30 mL orally every 4 hours not to exceed 180 mL daily.

APAP/dextromethorphan/guaifenesin/PE 500 mg-20 mg-400 mg-10 mg oral tablet:
1 tablet orally every 4 to 6 hours not to exceed 6 tablets daily.

Usual Pediatric Dose for Cold Symptoms:

APAP/dextromethorphan/guaifenesin/PE 325 mg-10 mg-200 mg-5 mg oral tablet, or
APAP/dextromethorphan/guaifenesin/PE 325 mg-10 mg-100 mg-5 mg oral tablet:
12 years or older: 2 tablets orally every 4 hours not to exceed 12 tablets daily.

APAP/dextromethorphan/guaifenesin/PE 325 mg-10 mg-200 mg-5 mg/15 mL oral liquid:
12 years or older: 30 mL orally every 4 hours not to exceed 180 mL daily.

APAP/dextromethorphan/guaifenesin/PE 500 mg-20 mg-400 mg-10 mg oral tablet:
6 to 11 years: 1/2 tablet orally every 4 to 6 hours not to exceed 3 tablets daily.
12 years or older: 1 tablet orally every 4 to 6 hours not to exceed 6 tablets daily.

Usual Pediatric Dose for Influenza:

APAP/dextromethorphan/guaifenesin/PE 325 mg-10 mg-200 mg-5 mg oral tablet, or
APAP/dextromethorphan/guaifenesin/PE 325 mg-10 mg-100 mg-5 mg oral tablet:
12 years or older: 2 tablets orally every 4 hours not to exceed 12 tablets daily.

APAP/dextromethorphan/guaifenesin/PE 325 mg-10 mg-200 mg-5 mg/15 mL oral liquid:
12 years or older: 30 mL orally every 4 hours not to exceed 180 mL daily.

APAP/dextromethorphan/guaifenesin/PE 500 mg-20 mg-400 mg-10 mg oral tablet:
6 to 11 years: 1/2 tablet orally every 4 to 6 hours not to exceed 3 tablets daily.
12 years or older: 1 tablet orally every 4 to 6 hours not to exceed 6 tablets daily.

What other drugs will affect acetaminophen, dextromethorphan, guaifenesin, and phenylephrine?

Narcotic pain medicine, sleeping pills, muscle relaxers, and medicine for seizures, depression or anxiety can add to sleepiness caused by acetaminophen, dextromethorphan, guaifenesin, and phenylephrine. Tell your doctor if you regularly use any of these medicines, or any other cold or allergy medication.

Before taking this medication, tell your doctor if you are using any of the following drugs:

  • a blood thinner such as warfarin (Coumadin);

  • guanethidine (Ismelin);

  • isoniazid;

  • memantine;

  • methyldopa;

  • reserpine;

  • an antidepressant such as amitriptyline (Elavil, Etrafon), amoxapine (Asendin), clomipramine (Anafranil), desipramine (Norpramin), doxepin (Sinequan), imipramine (Janimine, Tofranil), nortriptyline (Pamelor), protriptyline (Vivactil), or trimipramine (Surmontil); or

  • a beta-blocker such as atenolol (Tenormin), carteolol (Cartrol), metoprolol (Lopressor, Toprol), nadolol (Corgard), propranolol (Inderal), sotalol (Betapace), timolol (Blocadren), and others.

This list is not complete and there may be other drugs that can interact with acetaminophen, dextromethorphan, guaifenesin, and phenylephrine. Tell your doctor about all the prescription and over-the-counter medications you use. This includes vitamins, minerals, herbal products, and drugs prescribed by other doctors. Do not start using a new medication without telling your doctor.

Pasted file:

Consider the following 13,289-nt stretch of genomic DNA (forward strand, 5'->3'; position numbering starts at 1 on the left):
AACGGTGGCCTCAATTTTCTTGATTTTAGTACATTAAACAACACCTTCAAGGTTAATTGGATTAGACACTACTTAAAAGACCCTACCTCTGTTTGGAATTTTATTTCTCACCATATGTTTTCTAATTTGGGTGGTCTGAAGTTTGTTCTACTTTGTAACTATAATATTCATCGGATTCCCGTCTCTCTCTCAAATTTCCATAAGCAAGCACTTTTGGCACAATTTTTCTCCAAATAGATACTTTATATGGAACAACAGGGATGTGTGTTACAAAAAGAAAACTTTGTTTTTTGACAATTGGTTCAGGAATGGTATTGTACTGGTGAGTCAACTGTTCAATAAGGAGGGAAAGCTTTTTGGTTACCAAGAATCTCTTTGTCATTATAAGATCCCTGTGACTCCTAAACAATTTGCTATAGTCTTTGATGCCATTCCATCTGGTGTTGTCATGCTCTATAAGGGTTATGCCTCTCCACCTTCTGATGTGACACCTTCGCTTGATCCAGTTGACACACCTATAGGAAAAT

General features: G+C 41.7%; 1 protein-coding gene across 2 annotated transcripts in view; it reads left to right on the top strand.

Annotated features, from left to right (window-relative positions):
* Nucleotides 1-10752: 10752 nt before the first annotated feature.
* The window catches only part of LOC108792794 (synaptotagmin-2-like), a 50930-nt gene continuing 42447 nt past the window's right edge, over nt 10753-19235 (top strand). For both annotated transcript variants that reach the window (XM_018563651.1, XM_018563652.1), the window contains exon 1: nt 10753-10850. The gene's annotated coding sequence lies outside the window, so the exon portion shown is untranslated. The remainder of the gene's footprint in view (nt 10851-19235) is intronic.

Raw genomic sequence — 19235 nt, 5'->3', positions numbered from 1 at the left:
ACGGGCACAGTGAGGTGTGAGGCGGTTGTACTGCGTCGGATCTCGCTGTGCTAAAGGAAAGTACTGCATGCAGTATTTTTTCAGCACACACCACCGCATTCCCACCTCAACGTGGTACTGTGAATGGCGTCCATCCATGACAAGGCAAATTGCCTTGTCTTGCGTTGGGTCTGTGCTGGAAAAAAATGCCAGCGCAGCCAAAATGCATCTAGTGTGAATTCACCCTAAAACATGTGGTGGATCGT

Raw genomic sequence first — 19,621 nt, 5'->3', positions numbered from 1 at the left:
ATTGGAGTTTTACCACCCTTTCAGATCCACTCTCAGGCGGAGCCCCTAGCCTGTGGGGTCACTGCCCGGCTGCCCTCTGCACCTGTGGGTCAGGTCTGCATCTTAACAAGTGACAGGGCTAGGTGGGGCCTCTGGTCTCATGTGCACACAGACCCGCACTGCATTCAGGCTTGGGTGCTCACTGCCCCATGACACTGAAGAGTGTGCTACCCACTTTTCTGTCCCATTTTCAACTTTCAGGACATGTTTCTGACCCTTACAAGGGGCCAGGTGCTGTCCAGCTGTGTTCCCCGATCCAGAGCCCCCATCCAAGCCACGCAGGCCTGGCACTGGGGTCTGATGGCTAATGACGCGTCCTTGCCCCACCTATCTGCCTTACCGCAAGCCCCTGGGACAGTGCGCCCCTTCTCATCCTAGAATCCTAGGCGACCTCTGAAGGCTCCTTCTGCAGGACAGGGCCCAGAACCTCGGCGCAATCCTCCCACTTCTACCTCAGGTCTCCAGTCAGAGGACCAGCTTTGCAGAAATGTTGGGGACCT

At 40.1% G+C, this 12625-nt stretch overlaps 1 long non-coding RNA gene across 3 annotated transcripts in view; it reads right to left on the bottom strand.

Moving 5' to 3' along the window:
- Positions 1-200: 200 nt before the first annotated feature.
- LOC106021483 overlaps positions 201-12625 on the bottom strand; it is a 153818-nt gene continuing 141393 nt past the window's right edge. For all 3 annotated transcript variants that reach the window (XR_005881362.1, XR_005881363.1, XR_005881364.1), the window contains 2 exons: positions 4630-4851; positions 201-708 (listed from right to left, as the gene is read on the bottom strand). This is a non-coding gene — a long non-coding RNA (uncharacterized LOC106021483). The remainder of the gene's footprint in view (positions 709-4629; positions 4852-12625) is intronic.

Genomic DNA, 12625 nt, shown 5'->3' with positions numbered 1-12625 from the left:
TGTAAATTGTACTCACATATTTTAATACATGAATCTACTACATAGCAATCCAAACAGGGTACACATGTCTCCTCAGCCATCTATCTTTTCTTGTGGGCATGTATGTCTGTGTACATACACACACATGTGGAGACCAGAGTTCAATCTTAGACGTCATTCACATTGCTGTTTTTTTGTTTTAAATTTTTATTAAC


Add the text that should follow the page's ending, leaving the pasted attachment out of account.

Where can I get more information?

  • Your pharmacist can provide more information about acetaminophen, dextromethorphan, guaifenesin, and phenylephrine.
  • Remember, keep this and all other medicines out of the reach of children, never share your medicines with others, and use this medication only for the indication prescribed.
  • Every effort has been made to ensure that the information provided by Cerner Multum, Inc. ('Multum') is accurate, up-to-date, and complete, but no guarantee is made to that effect. Drug information contained herein may be time sensitive. Multum information has been compiled for use by healthcare practitioners and consumers in the United States and therefore Multum does not warrant that uses outside of the United States are appropriate, unless specifically indicated otherwise. Multum's drug information does not endorse drugs, diagnose patients or recommend therapy. Multum's drug information is an informational resource designed to assist licensed healthcare practitioners in caring for their patients and/or to serve consumers viewing this service as a supplement to, and not a substitute for, the expertise, skill, knowledge and judgment of healthcare practitioners. The absence of a warning for a given drug or drug combination in no way should be construed to indicate that the drug or drug combination is safe, effective or appropriate for any given patient. Multum does not assume any responsibility for any aspect of healthcare administered with the aid of information Multum provides. The information contained herein is not intended to cover all possible uses, directions, precautions, warnings, drug interactions, allergic reactions, or adverse effects. If you have questions about the drugs you are taking, check with your doctor, nurse or pharmacist.

Copyright 1996-2006 Cerner Multum, Inc. Version: 1.03. Revision Date: 4/12/2009 4:46:02 PM.;